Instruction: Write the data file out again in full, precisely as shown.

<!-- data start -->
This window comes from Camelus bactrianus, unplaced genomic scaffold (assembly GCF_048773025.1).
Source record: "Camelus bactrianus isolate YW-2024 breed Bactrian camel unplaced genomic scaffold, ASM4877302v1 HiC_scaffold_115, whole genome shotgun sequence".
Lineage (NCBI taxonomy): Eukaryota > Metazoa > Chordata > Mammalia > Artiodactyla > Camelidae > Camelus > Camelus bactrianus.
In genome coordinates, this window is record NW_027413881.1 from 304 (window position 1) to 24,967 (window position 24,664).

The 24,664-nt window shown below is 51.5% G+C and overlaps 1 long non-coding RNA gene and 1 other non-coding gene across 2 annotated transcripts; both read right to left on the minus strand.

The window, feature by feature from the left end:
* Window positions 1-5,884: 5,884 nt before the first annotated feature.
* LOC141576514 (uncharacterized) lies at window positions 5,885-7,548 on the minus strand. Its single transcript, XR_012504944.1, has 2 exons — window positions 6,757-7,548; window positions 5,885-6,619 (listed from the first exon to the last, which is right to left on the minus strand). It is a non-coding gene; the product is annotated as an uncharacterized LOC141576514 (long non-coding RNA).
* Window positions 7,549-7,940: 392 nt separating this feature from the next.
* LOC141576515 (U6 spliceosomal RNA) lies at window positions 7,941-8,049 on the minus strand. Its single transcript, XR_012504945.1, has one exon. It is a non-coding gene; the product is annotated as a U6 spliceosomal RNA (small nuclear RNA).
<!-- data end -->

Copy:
This window comes from Camelus bactrianus, unplaced genomic scaffold (assembly GCF_048773025.1).
Source record: "Camelus bactrianus isolate YW-2024 breed Bactrian camel unplaced genomic scaffold, ASM4877302v1 HiC_scaffold_115, whole genome shotgun sequence".
Lineage (NCBI taxonomy): Eukaryota > Metazoa > Chordata > Mammalia > Artiodactyla > Camelidae > Camelus > Camelus bactrianus.
In genome coordinates, this window is record NW_027413881.1 from 304 (window position 1) to 24,967 (window position 24,664).

The 24,664-nt window shown below is 51.5% G+C and overlaps 1 long non-coding RNA gene and 1 other non-coding gene across 2 annotated transcripts; both read right to left on the minus strand.

The window, feature by feature from the left end:
* Window positions 1-5,884: 5,884 nt before the first annotated feature.
* LOC141576514 (uncharacterized) lies at window positions 5,885-7,548 on the minus strand. Its single transcript, XR_012504944.1, has 2 exons — window positions 6,757-7,548; window positions 5,885-6,619 (listed from the first exon to the last, which is right to left on the minus strand). It is a non-coding gene; the product is annotated as an uncharacterized LOC141576514 (long non-coding RNA).
* Window positions 7,549-7,940: 392 nt separating this feature from the next.
* LOC141576515 (U6 spliceosomal RNA) lies at window positions 7,941-8,049 on the minus strand. Its single transcript, XR_012504945.1, has one exon. It is a non-coding gene; the product is annotated as a U6 spliceosomal RNA (small nuclear RNA).